Round Up: Melting in Alaska, Biking Madness, Glacier Art

6 April 2015, by

Gulf of Alaska Experiencing Large Flushes of Glacial Melt Water “The collective freshwater discharge of this region is more than four times greater than the mighty Yukon River of Alaska and Canada, and half again as much as the Mississippi River. While scientists had indeed noticed this runoff, until now they had no idea the […]

Photo Friday: Tulips in the Wild

3 April 2015, by

Few people have had seen tulips grow in their original habitat even though they are a familiar presence in gardens and florist shops. Here is a great opportunity to discover the tulips that are native to some of the most remote places on earth. Mountains at high elevations, especially the area centering on the glacier-filled Pamirs and Tien […]

Pre-industrial Anthropocene Detected in Peru

31 March 2015, by

Humans may have begun to pollute the atmosphere earlier than we thought. So says recent research conducted at the Quelccaya Ice Cap in Peru, where scientists drilled into the ice to pull out cores, which they could read like ancient texts. Those cores show widespread traces of copper and lead starting in about A.D. 1540, which […]

Roundup: Film on Eco-trek, Black Carbon in Andes, Alpine Stonefly

30 March 2015, by

Pad Yatra: A Green Odyssey “Pad Yatra: A Green Odyssey is the adventure of 700 people trekking across the Himalayas with a call to save the planet’s “3rd Pole,” a glacial region now devastated by the climate chaos associated with global warming. Battling the most treacherous terrain on the planet, the trekkers spread their message of […]

Photo Friday: Jotunheimen National Park

27 March 2015, by

The Jotunheimen National Park in Norway is one of the dream destinations for hikers in Europe. It is home to spectacular natural scenery of mountains, waterfalls, rivers, lakes, glaciers and valleys.

Glacial Outburst Floods in Greenland Discharge Mercury

25 March 2015, by

Mercury contamination has long been a threat to animal carnivores and human residents in the Arctic. Mercury exports from river basins to the ocean form a significant component of the Arctic mercury cycle, and are consequently of importance in understanding and addressing this contamination.  Jens Søndergaard of the Arctic Research Centre of Aarhus University, Denmark […]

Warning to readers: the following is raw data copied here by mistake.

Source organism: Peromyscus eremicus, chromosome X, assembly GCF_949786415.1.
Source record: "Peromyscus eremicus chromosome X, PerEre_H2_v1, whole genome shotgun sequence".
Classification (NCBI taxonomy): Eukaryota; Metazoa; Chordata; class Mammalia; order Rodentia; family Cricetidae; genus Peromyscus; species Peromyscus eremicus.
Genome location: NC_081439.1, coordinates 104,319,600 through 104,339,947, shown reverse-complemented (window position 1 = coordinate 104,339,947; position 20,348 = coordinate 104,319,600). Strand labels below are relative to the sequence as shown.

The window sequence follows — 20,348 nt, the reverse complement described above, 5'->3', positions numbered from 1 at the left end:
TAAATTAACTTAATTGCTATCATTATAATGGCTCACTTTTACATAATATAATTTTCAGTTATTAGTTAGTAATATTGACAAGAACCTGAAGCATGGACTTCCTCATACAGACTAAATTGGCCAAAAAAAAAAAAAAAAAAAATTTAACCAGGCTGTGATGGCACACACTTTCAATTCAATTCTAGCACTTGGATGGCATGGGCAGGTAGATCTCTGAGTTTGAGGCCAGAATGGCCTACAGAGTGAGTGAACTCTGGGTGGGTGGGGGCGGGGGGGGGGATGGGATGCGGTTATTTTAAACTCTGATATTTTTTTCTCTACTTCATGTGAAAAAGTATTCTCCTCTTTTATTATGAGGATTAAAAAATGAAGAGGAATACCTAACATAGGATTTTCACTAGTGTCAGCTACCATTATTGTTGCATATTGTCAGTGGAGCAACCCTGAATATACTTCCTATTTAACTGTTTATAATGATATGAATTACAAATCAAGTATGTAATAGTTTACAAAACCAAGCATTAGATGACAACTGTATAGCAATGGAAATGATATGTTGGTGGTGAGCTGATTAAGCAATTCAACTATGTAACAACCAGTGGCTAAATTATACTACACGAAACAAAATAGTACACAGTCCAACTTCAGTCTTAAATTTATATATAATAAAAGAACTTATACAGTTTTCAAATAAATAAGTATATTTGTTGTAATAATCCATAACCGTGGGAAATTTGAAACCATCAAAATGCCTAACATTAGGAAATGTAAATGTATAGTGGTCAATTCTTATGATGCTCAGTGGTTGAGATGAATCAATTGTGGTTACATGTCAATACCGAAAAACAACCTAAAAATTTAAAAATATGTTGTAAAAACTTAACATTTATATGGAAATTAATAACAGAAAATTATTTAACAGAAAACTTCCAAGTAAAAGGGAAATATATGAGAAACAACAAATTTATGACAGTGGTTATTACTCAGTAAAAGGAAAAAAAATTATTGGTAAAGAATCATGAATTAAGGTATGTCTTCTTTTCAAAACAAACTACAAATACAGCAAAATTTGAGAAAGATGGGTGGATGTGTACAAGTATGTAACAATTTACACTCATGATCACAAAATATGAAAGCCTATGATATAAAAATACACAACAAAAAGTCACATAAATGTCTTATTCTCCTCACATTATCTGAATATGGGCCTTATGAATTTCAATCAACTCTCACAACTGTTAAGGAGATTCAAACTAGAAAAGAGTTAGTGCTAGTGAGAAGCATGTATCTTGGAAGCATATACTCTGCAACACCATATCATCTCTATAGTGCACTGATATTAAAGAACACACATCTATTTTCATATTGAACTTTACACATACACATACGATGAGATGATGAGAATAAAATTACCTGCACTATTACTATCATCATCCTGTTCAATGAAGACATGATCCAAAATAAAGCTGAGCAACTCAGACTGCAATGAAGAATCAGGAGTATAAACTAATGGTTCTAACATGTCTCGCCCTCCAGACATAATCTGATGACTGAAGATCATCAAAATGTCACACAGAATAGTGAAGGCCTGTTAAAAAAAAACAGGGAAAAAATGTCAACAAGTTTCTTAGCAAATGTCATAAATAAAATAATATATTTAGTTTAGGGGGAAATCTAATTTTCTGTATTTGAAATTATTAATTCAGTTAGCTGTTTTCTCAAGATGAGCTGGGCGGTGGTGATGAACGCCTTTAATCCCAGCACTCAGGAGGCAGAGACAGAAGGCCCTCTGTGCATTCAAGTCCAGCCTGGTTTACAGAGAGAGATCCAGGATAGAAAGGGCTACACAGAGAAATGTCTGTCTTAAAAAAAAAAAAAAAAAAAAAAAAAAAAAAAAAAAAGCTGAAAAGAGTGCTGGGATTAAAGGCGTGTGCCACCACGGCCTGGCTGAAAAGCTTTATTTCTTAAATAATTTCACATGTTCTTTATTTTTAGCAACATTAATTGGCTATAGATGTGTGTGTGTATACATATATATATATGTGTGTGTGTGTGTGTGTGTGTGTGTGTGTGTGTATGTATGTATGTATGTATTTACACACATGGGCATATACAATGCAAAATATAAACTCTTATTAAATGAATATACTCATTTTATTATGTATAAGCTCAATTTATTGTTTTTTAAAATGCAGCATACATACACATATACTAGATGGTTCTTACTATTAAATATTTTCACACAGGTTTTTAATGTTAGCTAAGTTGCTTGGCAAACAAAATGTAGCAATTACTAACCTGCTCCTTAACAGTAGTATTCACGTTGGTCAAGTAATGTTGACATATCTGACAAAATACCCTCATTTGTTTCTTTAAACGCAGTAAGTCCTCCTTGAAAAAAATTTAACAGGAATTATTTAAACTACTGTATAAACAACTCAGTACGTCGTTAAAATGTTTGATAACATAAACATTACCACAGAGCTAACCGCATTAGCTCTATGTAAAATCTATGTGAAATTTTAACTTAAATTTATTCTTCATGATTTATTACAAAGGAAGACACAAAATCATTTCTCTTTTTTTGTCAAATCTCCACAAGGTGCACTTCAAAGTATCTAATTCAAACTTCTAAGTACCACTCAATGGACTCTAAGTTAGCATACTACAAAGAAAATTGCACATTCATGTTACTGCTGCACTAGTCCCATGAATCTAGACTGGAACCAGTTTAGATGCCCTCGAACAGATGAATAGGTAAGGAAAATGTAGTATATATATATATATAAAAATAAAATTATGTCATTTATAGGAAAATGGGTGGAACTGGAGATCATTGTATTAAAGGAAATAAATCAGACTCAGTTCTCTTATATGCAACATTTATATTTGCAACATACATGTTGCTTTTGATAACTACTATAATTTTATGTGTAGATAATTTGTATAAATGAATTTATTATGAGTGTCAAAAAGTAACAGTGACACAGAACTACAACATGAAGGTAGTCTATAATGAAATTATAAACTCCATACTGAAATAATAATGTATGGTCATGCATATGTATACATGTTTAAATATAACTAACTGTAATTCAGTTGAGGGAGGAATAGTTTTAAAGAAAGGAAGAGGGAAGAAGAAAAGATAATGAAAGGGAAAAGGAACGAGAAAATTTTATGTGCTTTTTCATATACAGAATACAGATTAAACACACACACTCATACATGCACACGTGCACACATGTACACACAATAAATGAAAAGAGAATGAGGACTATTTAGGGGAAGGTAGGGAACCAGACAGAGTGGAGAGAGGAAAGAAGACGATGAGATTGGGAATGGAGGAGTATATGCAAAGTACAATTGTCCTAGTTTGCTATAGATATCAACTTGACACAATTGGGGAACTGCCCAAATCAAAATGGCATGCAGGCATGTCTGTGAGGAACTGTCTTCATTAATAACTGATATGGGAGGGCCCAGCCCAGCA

Glacier Meeting in Kathmandu

24 March 2015, by

Kathmandu, a Nepalese valley with a rich cultural and religious history, was the venue for the International Symposium on Glaciology in High-Mountain Asia early this month. From March 1 to 6, 240 scientists from 26 countries gathered there to further interdisciplinary understanding of the science of glaciers, snowpack, and permafrost in the high-mountain Asia region—the Himalayan, […]

Photo Friday: Alpine Photography by Fi Bunn

20 March 2015, by

Fiona Bunn, a landscape photographer and alpinist, has been traveling to the Alps for over 25 years. Her alpine photography work has been frequently shared on social media, including The Alpine Club as well as Zermatt Tourism. Her work was recently included in an exhibition for a second time at The Brick Lane Gallery in the Shoreditch district […]

Mummified Bodies Discovered in Mountain Glacier

18 March 2015, by

A mummified frozen body resurfaced from a glacier on the Pico de Orizaba volcano, the highest mountain in Mexico, on February 28, 2015. A week later, Mexican officials stated that climbers found a second mummified body. Both bodies were covered by snow and glacier ice, and appeared to be decades old. Rescuers suspected that another […]

Photo Friday: Salvatore Vitale

13 March 2015, by

Salvatore Vitale is an independent photographer from Switzerland who says he focuses on ” . . . the relationship between man’s identity and the influence he has on the construction of the space around him and vice versa.” Key entities within this space are the Swiss glaciers which Vitale has photographed in an ongoing project, titled “Topography of […]

New Route Up Mt. Everest

11 March 2015, by

Last year’s deadly avalanche on Mt. Everest in Nepal, which killed 16 Sherpas–mountaineering guides indigenous to the region–has led to new safety recommendations for both guides and tourists. The Nepalese authorities have ordered climbers to shift their path up the mountain, to avoid the route of last year’s disaster, according to Vice magazine. The new path […]

Photo Friday: Iceland’s Black Sand Beaches

6 March 2015, by

When a volcano erupts from underneath a glacier, pulses of meltwater deposit materials in outwash plains. The 1918 subglacial Katla volcano eruption in southern Iceland formed the Mýrdalssandur glacial outwash plain. This plain, which covers hundreds of square kilometers, includes a number of striking  black sand beaches, including a particularly well-known one in the town of Vík í Mýrdal. Here is […]